Workers Prefer Dynamic and Efficient Office Space with Comfortable, Convenient, and Communal Amenities
Survey of 2,000+ US adults finds 63 percent of employed adults feel their office could better configure its physical space
As employers seek to define the workplace perks most likely to attract and retain employees, a recent Coldwell Banker Commercial Affiliates survey found that the physical office itself could keep staff happier.
According to the survey results, nearly two-thirds (63 percent) of employed US adults believe that their office could better utilize its physical space, and one-third (34 percent) say improvements can be as simple as a better floorplan.
“Over the years there have been many transformations that have shaken up the traditional office configuration,” says Fred Schmidt, president and chief operating officer of Coldwell Banker Commercial Affiliates. “These go beyond the headline-grabbing news of foosball tables and napping pods. Workers, and notably the newest members of the workforce, are demanding smart uses of office square footage, and commercial real estate professionals are taking note.”
The survey, which was conducted by Harris Poll on behalf of Coldwell Banker Real Estate, dba Coldwell Banker Commercial Affiliates, surveyed over 2,000 adults, including Younger Millennials (18-29), Older Millennials (30-34), Gen Xers (ages 35-49) and Baby Boomers (50-69), to identify worker attitudes toward their current physical workplace and better understand how office space can be optimized to meet worker needs and comfort.
Workers Want Convenience – and a Social Scene – At The Office
The survey also uncovered which popular office amenities resonated with respondents to see how office spaces could further improve the functionality of their square footage. Overall, the survey found that ample parking, food courts, and outdoor lounging space were the most coveted office amenities, signaling a desire for convenience and a sense of community.
—Ample parking is the most popular amenity: Sixty-four (64) percent of US adults surveyed report that having enough parking would be helpful to have within the workplace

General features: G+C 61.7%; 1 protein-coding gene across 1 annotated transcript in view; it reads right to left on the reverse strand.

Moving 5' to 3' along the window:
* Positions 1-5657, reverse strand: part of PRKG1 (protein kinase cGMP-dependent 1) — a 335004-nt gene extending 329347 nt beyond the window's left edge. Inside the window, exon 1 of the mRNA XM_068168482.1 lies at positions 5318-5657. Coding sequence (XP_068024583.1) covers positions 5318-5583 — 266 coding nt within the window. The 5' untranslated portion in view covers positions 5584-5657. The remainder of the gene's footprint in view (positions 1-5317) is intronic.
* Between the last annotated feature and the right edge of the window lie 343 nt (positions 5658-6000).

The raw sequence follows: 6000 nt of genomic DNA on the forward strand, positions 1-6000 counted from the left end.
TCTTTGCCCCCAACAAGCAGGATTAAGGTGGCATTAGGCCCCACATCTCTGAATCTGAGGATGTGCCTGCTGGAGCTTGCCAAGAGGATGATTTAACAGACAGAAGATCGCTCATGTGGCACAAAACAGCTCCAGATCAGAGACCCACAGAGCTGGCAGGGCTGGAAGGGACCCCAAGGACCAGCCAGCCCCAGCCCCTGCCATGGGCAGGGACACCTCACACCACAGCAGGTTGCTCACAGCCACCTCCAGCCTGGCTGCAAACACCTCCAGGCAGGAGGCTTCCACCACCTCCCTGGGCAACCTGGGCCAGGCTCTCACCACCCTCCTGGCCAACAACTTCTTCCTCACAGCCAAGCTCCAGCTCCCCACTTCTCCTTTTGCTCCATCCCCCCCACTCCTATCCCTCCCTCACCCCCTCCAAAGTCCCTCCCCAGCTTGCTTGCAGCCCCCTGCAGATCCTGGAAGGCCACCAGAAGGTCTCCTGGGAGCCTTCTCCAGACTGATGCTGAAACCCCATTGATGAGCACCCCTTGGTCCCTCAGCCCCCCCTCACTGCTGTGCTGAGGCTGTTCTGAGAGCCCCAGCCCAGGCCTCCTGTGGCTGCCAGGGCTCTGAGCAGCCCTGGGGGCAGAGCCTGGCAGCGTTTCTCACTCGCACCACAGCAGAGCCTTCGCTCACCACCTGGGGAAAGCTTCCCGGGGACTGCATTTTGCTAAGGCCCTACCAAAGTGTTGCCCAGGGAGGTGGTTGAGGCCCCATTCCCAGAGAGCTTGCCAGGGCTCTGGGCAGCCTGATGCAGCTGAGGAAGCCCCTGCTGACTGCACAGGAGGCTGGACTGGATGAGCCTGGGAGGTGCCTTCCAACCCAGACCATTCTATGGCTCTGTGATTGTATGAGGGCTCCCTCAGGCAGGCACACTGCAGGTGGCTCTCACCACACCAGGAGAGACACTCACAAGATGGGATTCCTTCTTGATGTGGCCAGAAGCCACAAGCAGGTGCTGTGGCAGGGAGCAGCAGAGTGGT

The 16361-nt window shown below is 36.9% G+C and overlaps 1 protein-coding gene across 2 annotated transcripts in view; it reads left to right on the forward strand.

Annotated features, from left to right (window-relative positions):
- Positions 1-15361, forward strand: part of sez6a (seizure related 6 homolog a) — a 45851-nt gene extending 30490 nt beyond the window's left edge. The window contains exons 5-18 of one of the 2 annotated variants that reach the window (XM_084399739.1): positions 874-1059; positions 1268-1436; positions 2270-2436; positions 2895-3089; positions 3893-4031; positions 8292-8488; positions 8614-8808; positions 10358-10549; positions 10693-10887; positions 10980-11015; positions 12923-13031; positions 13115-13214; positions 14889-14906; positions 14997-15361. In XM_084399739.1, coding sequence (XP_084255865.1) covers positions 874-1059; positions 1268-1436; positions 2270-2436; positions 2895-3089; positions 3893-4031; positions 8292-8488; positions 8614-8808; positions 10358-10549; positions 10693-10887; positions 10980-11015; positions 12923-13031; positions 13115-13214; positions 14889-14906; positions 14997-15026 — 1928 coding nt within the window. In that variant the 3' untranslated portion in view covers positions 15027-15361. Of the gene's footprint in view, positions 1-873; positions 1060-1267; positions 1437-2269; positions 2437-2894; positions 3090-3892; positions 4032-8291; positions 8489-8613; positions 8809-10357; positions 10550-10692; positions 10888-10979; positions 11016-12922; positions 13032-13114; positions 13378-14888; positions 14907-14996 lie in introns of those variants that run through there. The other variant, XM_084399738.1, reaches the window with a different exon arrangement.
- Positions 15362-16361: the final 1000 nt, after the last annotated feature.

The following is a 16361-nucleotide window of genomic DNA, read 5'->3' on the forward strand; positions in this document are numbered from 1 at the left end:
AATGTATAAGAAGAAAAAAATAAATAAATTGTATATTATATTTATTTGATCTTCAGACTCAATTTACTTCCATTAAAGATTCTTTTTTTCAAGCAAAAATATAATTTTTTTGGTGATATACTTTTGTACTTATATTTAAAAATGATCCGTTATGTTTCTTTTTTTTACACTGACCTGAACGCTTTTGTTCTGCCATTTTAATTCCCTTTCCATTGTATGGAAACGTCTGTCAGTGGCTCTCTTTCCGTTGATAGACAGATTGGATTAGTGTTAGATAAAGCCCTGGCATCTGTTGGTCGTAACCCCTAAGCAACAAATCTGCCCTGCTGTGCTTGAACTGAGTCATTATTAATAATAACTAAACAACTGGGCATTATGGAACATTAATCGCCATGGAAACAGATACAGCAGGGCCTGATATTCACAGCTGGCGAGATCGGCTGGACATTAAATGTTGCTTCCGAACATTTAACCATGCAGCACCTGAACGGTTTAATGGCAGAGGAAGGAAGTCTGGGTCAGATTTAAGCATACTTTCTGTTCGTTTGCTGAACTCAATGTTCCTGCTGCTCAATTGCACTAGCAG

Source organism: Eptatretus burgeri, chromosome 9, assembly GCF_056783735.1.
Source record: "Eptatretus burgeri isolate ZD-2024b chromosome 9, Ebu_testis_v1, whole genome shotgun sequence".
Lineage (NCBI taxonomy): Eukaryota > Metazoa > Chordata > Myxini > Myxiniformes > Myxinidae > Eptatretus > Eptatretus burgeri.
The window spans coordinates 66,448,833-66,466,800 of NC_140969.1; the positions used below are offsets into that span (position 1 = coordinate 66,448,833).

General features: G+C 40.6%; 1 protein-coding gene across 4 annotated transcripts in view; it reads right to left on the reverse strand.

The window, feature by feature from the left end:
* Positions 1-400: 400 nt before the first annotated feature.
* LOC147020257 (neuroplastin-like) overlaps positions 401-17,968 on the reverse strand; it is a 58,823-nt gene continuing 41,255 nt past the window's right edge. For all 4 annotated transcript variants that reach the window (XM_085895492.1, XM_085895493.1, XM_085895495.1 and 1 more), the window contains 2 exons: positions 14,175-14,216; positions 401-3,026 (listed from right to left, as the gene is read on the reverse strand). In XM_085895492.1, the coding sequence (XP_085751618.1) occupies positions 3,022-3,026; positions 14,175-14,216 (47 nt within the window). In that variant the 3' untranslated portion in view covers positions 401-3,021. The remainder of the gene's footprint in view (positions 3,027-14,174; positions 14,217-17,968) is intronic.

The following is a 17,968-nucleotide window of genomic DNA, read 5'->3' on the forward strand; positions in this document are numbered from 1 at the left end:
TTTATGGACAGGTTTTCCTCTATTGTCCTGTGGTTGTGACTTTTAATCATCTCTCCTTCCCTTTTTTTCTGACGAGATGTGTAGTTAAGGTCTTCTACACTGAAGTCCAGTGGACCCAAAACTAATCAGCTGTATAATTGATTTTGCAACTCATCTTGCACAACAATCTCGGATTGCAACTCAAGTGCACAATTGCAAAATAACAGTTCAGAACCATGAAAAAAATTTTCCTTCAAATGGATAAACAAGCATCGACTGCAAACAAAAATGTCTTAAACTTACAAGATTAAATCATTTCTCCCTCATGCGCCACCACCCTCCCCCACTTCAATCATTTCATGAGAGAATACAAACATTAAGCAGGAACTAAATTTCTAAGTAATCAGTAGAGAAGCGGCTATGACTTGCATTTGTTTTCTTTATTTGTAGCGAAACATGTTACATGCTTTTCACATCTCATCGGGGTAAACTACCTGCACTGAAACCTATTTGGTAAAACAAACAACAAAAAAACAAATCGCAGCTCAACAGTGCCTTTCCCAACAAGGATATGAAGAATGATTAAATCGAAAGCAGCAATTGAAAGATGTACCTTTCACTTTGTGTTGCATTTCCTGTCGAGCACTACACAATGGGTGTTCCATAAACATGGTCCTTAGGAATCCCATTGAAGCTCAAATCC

—More lunchtime options at the workplace: Sixty (60) percent of respondents surveyed would want to have a food court, cafeteria, or restaurant onsite
—Rooftops, outdoor patios, and gardens are in vogue: Forty-one (41) percent of US adults surveyed would like to have outdoor lounging space available
“Younger Millennials appear to be the tastemakers when it comes to office trends. As this group continues to enter the workforce, there will be a greater demand for convenience and community within the workplace,” noted Schmidt. “Workers are demonstrating that they want to eat lunch with their colleagues rather than eat alone, and they want to spend time in outdoor office lounges rather than at their desks. Offices are becoming a center for social activity, and it is important for office commercial real estate to accommodate this.”
US Workers Demand Private Workspace Within the Open Office
Aside from identifying the added amenities that can enhance an office, the survey sought to uncover ways to improve existing open office layouts. Open floorplans might still be the dominant choice in US offices, but workers are increasingly seeking private space to temporarily withdraw from their shared workspaces, take a personal call, or focus on important assignments.
—Nearly 8 in 10 US adults (79 percent) report they would feel comfortable with an open floorplan if private spaces were available.
—This is especially popular among the newest generation of workers. Nearly 9 in 10 Younger Millennials (89 percent) would be comfortable working in an open floorplan if private spaces were available.
“Open floorplans can facilitate collaboration and creativity within the office, but it is also important to carve out private spaces in order to provide a break from the buzz around the office. We’ve noticed an increased demand for private space within the open office after years of conducting this survey. It is imperative that office developers and commercial real estate professionals alike counsel clients on the wants and expectations of today’s workforce,” added Schmidt.